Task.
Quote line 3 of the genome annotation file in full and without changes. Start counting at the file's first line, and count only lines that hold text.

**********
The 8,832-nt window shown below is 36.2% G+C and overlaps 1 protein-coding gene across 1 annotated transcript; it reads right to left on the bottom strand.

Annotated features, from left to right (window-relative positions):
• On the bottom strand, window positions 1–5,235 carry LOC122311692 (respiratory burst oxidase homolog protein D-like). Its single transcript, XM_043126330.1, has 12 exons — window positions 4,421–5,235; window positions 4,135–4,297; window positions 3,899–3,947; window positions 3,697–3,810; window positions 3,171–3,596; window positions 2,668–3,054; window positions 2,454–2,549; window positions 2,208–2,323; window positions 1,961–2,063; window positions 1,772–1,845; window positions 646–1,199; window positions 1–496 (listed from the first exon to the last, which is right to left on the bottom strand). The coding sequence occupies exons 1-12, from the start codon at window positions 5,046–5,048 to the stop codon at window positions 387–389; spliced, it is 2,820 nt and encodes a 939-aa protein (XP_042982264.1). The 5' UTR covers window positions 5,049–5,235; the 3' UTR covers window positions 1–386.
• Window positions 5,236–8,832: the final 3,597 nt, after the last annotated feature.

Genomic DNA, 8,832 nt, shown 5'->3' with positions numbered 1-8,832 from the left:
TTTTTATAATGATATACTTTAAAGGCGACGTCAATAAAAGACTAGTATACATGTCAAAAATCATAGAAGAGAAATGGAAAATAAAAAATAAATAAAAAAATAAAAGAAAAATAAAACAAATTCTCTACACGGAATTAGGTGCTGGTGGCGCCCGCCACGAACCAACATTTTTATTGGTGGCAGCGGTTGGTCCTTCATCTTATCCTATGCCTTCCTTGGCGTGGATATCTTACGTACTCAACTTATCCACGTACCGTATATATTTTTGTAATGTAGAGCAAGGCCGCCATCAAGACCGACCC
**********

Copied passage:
• On the bottom strand, window positions 1–5,235 carry LOC122311692 (respiratory burst oxidase homolog protein D-like). Its single transcript, XM_043126330.1, has 12 exons — window positions 4,421–5,235; window positions 4,135–4,297; window positions 3,899–3,947; window positions 3,697–3,810; window positions 3,171–3,596; window positions 2,668–3,054; window positions 2,454–2,549; window positions 2,208–2,323; window positions 1,961–2,063; window positions 1,772–1,845; window positions 646–1,199; window positions 1–496 (listed from the first exon to the last, which is right to left on the bottom strand). The coding sequence occupies exons 1-12, from the start codon at window positions 5,046–5,048 to the stop codon at window positions 387–389; spliced, it is 2,820 nt and encodes a 939-aa protein (XP_042982264.1). The 5' UTR covers window positions 5,049–5,235; the 3' UTR covers window positions 1–386.